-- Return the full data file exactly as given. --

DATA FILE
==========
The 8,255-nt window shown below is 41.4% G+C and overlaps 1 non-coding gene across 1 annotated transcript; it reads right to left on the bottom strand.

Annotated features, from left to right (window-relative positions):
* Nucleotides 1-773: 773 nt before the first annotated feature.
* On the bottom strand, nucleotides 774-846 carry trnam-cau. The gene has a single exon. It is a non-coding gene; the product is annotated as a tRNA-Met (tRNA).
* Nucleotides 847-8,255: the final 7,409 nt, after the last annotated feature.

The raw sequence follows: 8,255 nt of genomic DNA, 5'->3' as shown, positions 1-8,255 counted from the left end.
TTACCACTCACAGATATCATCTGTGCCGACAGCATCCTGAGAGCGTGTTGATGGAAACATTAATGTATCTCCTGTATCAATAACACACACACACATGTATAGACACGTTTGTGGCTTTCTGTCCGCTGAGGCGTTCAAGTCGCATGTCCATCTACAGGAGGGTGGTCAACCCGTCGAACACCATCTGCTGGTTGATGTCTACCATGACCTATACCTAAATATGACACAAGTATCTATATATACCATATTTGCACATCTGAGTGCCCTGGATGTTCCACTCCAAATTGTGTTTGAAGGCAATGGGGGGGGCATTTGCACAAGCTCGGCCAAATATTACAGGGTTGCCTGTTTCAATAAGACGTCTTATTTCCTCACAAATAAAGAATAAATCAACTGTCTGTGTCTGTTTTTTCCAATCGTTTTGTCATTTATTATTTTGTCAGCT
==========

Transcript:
The 8,255-nt window shown below is 41.4% G+C and overlaps 1 non-coding gene across 1 annotated transcript; it reads right to left on the bottom strand.

Annotated features, from left to right (window-relative positions):
* Nucleotides 1-773: 773 nt before the first annotated feature.
* On the bottom strand, nucleotides 774-846 carry trnam-cau. The gene has a single exon. It is a non-coding gene; the product is annotated as a tRNA-Met (tRNA).
* Nucleotides 847-8,255: the final 7,409 nt, after the last annotated feature.

The raw sequence follows: 8,255 nt of genomic DNA, 5'->3' as shown, positions 1-8,255 counted from the left end.
TTACCACTCACAGATATCATCTGTGCCGACAGCATCCTGAGAGCGTGTTGATGGAAACATTAATGTATCTCCTGTATCAATAACACACACACACATGTATAGACACGTTTGTGGCTTTCTGTCCGCTGAGGCGTTCAAGTCGCATGTCCATCTACAGGAGGGTGGTCAACCCGTCGAACACCATCTGCTGGTTGATGTCTACCATGACCTATACCTAAATATGACACAAGTATCTATATATACCATATTTGCACATCTGAGTGCCCTGGATGTTCCACTCCAAATTGTGTTTGAAGGCAATGGGGGGGGCATTTGCACAAGCTCGGCCAAATATTACAGGGTTGCCTGTTTCAATAAGACGTCTTATTTCCTCACAAATAAAGAATAAATCAACTGTCTGTGTCTGTTTTTTCCAATCGTTTTGTCATTTATTATTTTGTCAGCT